When I used to have injections I quite often injected through clothes (unless they were white in which case I didn’t because you end up with nasty blood spots on your clothes). Am I strange or does everyone inject through their clothes every once in a while?
I do sometimes but it’s only when I inject through my clothes I seem to bleed. Best to bare a bit of flesh. I don’t see the problem with injecting in public. Some people complain but it’s perfectly natural for us diabetics. It’s like when those with – dare I say the word – children – pass comment yet it’s perfectly acceptable to bare their breasts in restaurants! I used to work as a waitress and as a young girl I didn’t know where to look – or put the pizza! Injecting is much less obvious than breast feeding a baby in the middle of a restaurant, or high street, or shopping centre, no?
@cecile I have to admit I’ve no idea what “tough twilly stuff” is, but yes, I could get through most things with my little needle. And it seems people may want to shoot me too as I always reused my needles. I’ll hang my head in shame and celebrate the fact that all limbs are still attached and not oozing with infected pus despite such reckless abandon.
Tsk tsk… You should all be ashamed of yourselves. Nothing wrong with dropping your trousers for a quick buttock-shot – though it does raise a few eyebrows in busy restaurants and should be avoided if you are helping out at other peoples’ children’s parties. In retrospect that was a mistake.
I’m only saying what the ‘specialists’ recommend. I’m very guilty of jagging through jeans, jumpers etc. I used to get a right earfull when on the wards because “you don’t know what could be on you!” Well miss-know-it-all staff nurse – isn’t that why we wear protective clothing? To keep our uniform clean…? Maybe I’m going into the wrong profession, but on the other hand – perhaps I’ll up the numbers in nurses who care haha! And Tim – Pizza Hut in Dundee and Falkirk had many women baring their breasts. Not a pretty sight. Just glad I was only serving the food and not sitting with them.
The trouble with the majority of specialists/nurses/etc is that they know all the rules and the whys and wherefores, but they have never actually had to experience it for themselves. So they find it difficult to understand WHY the rules get bent or broken.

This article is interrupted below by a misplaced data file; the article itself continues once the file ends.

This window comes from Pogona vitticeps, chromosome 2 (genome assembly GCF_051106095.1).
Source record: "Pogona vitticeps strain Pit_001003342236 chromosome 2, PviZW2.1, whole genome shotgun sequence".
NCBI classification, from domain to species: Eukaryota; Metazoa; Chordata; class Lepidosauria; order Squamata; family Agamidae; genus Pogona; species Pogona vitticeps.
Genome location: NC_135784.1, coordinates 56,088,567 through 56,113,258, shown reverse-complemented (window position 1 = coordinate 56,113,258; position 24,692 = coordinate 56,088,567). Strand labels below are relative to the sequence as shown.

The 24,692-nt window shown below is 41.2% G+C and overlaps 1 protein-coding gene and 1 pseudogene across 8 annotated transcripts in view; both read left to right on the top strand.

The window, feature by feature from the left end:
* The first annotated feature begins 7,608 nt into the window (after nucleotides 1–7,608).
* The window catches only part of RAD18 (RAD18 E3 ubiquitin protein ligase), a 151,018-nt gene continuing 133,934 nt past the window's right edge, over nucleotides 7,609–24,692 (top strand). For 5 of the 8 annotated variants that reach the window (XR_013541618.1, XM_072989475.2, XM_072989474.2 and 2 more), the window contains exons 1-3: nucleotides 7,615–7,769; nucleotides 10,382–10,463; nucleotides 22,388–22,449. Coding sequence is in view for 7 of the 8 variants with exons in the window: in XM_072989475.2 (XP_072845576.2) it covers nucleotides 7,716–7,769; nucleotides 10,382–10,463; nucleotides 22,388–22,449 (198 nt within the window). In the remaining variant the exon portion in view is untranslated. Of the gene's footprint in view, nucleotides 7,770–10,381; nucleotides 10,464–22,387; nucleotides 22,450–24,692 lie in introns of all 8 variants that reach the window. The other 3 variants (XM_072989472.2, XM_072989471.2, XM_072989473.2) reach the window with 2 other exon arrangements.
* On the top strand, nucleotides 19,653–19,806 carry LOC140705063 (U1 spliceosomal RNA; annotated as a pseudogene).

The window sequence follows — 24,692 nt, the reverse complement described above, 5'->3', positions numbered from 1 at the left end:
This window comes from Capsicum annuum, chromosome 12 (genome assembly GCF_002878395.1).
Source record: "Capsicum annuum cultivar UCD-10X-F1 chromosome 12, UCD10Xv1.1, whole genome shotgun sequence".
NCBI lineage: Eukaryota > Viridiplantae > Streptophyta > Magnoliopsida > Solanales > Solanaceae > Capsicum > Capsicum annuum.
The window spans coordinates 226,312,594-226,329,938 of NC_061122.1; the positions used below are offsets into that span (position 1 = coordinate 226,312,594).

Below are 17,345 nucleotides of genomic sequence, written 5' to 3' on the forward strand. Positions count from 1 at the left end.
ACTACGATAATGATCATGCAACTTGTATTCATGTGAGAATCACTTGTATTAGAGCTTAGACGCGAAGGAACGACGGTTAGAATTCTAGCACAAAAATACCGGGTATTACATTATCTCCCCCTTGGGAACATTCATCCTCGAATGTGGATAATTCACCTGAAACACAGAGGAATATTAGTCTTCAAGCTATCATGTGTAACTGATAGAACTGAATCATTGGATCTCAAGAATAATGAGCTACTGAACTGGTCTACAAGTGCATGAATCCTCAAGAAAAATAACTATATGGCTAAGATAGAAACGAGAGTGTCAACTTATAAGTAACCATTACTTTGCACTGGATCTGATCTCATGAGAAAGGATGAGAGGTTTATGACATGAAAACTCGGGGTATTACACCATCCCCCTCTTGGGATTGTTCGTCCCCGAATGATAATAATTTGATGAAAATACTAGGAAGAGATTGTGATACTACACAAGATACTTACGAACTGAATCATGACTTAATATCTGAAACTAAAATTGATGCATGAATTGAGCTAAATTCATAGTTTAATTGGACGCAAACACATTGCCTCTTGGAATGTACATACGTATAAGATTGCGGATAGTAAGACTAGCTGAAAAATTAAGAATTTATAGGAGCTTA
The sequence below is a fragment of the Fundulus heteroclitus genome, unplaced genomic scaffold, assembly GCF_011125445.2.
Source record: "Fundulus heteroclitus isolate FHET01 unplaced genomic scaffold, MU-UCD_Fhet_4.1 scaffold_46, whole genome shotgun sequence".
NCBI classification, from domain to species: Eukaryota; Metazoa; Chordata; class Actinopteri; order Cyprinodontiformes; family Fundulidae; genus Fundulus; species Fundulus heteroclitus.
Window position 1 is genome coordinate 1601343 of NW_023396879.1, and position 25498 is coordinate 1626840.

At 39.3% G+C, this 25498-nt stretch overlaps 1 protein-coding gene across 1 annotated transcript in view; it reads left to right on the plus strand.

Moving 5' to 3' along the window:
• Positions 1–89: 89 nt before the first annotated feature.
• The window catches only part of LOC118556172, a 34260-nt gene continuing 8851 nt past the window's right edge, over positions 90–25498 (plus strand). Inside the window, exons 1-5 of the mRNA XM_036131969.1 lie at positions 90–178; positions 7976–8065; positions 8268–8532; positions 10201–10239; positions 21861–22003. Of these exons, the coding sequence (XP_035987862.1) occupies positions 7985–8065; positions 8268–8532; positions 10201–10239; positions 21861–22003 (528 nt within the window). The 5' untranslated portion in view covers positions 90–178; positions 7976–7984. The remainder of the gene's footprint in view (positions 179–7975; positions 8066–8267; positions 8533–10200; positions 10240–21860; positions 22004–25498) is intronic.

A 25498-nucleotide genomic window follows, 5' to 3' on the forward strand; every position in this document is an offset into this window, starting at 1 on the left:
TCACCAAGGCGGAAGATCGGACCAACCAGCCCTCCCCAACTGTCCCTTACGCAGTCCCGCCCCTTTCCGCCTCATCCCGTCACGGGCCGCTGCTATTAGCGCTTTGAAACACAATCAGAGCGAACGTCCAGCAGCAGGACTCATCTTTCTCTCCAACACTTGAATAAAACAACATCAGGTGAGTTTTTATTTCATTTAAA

Which is where you and your ilk come in @Gillian – been there, done that, got the needle marks etc!
So do you have special “Shoot Up” t-shirts to hand out? (been there, done that… ha ha) I was told when first diagnosed that yes, injecting through clothes was the way to go – “that’s what pens are designed for” as the consultant said… Through jeans, the lot, but as previously mentioned, it does blunt the needles and as I always reused them anyway, it did get a bit painfull.
Did get a bit confused and nipped to the loo to inject (I think it was my Mum’s idea – she has a lot to answer for..) but several years later, was perfectly happy to breast-feed in public.
The only comment I ever got was the first time I did it. A family with three young boys (4,6 &8ish?) were all staring, the Mum apologised for them all, they were amazed because they’d never seen such a tiny baby (Felix was born very early at 32 weeks weighing 4lb 12oz). I was my first trip out in public, and made it memorable!!
These days, with the pump I don’t think anything about it… but have had some strange looks as I shove my hand down the front of my top/dress to retrieve it from my bra!!